Five days after the defeat to Kansas City, it was announced that Colorado had opted against renewing Smith's contract at the end of the 2011 MLS season.[43][44] Colorado had initially offered Smith a four-year contract extension following the progression the club had made, but disagreement over decision making processes resulted in the club and Smith parting ways.[44] On ending Smith's three-year tenure with the club, Colorado's managing director Jeff Plush, announced that "it would be in the best interest of both parties to move in a different direction".[45][46] Following his departure from Colorado, Smith stated that his role at the club had become untenable because Plush, alongside technical director Paul Bravo and, "bizarrely", chief marketing officer Tim Hinchey, had an "increased role in the construction of the roster".[38] Smith stated — "Paul, Jeff, Tim, they were involved in the player decisions, and they were the source of a lot of conflict. When I took the job, I was told I would have the final say. But over time that required more confrontation, more energy, and I was sick and tired of the backbiting".[38]

Stevenage[edit]

Smith was appointed as manager of League One side Stevenage on 25 January 2012, signing a contract until 2014.[47][48] He had watched Stevenage's 4–2 victory against Milton Keynes at Broadhall Way a day prior to his appointment.[49] On joining Stevenage, Smith stated — "This team is on such a good run, there isn't an awful lot I want to change about the group. I hope I can be a support for some of the guys and point them in a direction if needed".[50] Smith's first game in-charge of the club was a home FA Cup tie against Notts County, played on 28 January, with Stevenage winning the match 1–0.[51] The victory meant Stevenage progressed to the Fifth Round of the competition for the first time in their history.[51][52] Stevenage would go on to take Premier League side Tottenham Hotspur to a replay,[53] before losing 3–1 at White Hart Lane.[54] Smith's first league game as manager was a trip to Hillsborough to face Sheffield Wednesday on 14 February, with Stevenage securing a 1–0 away victory.[55] Stevenage went on to win just one league game out of the following thirteen, although nine of which were draws.[56] The run of form left Stevenage in ninth position, and six points behind the play-off places with just five games remaining.[57] A run of four wins out of their last five matches, two of which against play-off rivals Carlisle United and Brentford,[58][59] and another a 6–0 away win against Yeovil Town,[60] meant that Stevenage ended up securing the final play-off spot on goal difference – following a 3–0 home victory against Bury on the last day of the season.[61] Smith's side went on to lose to Sheffield United in the play-off semi-final by an aggregate scoreline of 1–0.[62][63]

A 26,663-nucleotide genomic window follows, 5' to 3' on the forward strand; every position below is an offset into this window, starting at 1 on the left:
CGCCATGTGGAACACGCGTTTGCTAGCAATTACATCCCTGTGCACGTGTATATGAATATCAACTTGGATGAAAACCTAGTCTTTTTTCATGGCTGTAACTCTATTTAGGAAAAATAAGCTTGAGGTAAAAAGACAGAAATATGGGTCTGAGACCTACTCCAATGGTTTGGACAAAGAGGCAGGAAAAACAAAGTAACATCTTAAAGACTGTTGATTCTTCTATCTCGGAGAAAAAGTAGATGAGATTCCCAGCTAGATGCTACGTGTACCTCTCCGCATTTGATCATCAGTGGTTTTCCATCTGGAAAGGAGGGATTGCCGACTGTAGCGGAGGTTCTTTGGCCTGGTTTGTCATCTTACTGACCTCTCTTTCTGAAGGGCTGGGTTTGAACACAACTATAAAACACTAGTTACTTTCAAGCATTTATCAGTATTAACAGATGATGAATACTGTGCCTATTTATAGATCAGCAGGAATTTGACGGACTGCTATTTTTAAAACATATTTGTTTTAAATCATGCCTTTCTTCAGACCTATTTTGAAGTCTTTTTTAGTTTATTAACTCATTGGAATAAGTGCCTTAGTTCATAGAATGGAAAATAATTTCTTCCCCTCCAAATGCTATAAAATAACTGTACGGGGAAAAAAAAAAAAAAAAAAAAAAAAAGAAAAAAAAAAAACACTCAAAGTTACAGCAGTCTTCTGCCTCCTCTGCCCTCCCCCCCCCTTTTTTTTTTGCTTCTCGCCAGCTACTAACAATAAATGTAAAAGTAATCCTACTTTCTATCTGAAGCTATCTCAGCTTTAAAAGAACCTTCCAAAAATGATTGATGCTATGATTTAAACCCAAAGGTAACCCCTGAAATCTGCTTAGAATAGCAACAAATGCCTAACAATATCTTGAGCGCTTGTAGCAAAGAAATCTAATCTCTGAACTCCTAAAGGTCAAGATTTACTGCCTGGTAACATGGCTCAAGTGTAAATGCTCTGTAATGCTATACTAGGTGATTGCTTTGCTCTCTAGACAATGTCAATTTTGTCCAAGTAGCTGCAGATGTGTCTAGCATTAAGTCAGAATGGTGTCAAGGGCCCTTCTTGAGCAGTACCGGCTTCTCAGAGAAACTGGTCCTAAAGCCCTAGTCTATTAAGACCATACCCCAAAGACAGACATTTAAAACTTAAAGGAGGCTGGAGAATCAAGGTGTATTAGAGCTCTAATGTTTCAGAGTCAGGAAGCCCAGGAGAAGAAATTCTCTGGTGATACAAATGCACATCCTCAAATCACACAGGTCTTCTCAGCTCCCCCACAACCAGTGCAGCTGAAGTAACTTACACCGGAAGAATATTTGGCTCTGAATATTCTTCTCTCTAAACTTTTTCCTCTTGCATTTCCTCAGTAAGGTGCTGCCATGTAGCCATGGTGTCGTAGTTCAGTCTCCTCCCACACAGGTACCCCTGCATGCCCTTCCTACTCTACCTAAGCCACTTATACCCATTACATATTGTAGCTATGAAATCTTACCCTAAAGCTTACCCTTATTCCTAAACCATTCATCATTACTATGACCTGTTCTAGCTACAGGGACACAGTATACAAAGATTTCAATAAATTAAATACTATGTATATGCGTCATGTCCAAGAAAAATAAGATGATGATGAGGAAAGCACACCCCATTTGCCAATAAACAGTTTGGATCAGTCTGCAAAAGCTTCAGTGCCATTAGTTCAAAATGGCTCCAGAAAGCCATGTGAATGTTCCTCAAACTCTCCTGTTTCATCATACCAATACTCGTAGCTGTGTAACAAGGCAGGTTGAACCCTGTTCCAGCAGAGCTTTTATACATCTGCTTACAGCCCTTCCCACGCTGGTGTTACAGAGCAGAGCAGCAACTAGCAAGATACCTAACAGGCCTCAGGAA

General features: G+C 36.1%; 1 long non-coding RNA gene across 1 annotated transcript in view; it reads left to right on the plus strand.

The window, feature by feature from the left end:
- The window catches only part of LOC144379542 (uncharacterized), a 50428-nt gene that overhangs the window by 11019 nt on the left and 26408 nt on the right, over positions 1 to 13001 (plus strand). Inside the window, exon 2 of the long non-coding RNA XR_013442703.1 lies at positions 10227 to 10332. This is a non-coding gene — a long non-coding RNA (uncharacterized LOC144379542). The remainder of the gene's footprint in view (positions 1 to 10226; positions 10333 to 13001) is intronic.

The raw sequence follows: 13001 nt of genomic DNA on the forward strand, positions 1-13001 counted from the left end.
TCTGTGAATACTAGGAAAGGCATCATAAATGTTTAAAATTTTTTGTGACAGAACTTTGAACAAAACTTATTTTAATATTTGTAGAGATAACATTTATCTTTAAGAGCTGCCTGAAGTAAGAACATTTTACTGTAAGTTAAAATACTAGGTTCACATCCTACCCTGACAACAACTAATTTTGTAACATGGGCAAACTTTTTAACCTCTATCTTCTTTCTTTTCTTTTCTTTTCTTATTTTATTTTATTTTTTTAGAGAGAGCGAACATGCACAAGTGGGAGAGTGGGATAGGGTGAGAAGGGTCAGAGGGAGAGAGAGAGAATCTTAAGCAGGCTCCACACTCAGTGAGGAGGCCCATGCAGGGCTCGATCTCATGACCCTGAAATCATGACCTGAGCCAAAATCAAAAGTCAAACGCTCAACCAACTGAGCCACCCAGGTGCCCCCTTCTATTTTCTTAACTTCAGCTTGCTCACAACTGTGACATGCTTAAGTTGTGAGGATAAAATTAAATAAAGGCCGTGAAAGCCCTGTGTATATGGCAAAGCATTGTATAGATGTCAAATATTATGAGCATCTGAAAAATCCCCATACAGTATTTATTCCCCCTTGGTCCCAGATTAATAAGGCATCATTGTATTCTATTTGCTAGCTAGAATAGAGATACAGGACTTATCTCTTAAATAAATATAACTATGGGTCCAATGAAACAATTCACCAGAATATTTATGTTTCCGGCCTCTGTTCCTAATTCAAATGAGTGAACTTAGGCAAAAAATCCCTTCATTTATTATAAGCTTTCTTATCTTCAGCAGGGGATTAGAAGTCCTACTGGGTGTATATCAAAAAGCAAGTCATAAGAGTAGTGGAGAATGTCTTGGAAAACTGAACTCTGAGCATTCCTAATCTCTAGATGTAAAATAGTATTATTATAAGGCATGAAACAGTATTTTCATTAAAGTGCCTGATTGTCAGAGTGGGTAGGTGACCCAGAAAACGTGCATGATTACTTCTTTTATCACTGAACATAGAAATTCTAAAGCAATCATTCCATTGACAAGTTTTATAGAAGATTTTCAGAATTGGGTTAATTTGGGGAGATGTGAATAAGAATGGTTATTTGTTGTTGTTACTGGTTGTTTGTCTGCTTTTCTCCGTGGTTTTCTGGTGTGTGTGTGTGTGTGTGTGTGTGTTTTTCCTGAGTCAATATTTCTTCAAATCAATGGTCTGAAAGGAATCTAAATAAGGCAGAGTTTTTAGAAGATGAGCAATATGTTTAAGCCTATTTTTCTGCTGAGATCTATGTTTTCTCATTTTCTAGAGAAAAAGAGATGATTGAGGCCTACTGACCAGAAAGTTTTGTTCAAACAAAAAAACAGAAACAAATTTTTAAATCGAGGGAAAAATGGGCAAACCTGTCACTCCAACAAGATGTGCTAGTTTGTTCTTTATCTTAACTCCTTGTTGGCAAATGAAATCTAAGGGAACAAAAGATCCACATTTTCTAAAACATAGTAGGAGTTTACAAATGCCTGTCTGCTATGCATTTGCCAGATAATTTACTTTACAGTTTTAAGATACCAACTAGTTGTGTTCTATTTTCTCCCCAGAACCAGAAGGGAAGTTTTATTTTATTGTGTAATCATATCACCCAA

Smith went about trying to rebuild the squad ahead of the 2012–13 season following a mass exodus of players.[64] Despite his best efforts to retain a number of players from the previous season,[64] fifteen players departed during the summer; seven of which were released,[65] four rejected contracts to move to Preston North End, while a further three moved for undisclosed fees.[66] Smith signed thirteen players before the summer transfer window closed, most of which on free transfers, although James Dunne and Lucas Akins joined for undisclosed fees.[67][68] Despite the squad overhaul, Stevenage began the season positively, going on an eleven match unbeaten run.[69] After a 2–1 home victory over Portsmouth in late October 2012,[70] Stevenage found themselves in second place, just a point behind league leaders Tranmere Rovers.[71] However, Stevenage were defeated heavily in three of their next four matches, conceding four goals in each of the three losses.[72][73] Stevenage had fallen to 15th place.[74] Three days after the victory over Sheffield United, on 19 March, Stevenage lost 2–0 away to bottom placed Bury.[75] A day later, Stevenage released a statement announcing Smith had been sacked after a "worrying" run of results.[76][77]

Personal life[edit]

Smith was born in Harlow, Essex,[3] and grew up in Cheshunt, Hertfordshire, with most of his family hailing from Tottenham.[5] His grandparents lived next to White Hart Lane, with Smith recalling being able to hear the roar of the crowd from their back garden.[78] Despite his family all supporting Tottenham Hotspur, Smith supports Arsenal.[78] He and his partner, Emma Penn, have three children.[6]

Smith's father, Roger, played for Tottenham Hotspur for six years.[78] After his playing days, Roger became a youth academy coach at Arsenal, before later becoming a scout for the club.[5] Roger was appointed chief scout at Cardiff City in 2008.[5][79]

Managerial statistics[edit]

As of 20 March 2013.[23][28][80][81][82]
Team Nat From To Record
G W D L GF GA Win %
Colorado Rapids United States 11 November 2008 8 November 2011 112 47 35 30 159 126 41.96
Stevenage England 25 January 2012 20 March 2013 67 22 19 26 80 87 32.84
Total 179 69 54 56 239 213 38.55

Honours[edit]

Colorado Rapids

References[edit]

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External links[edit]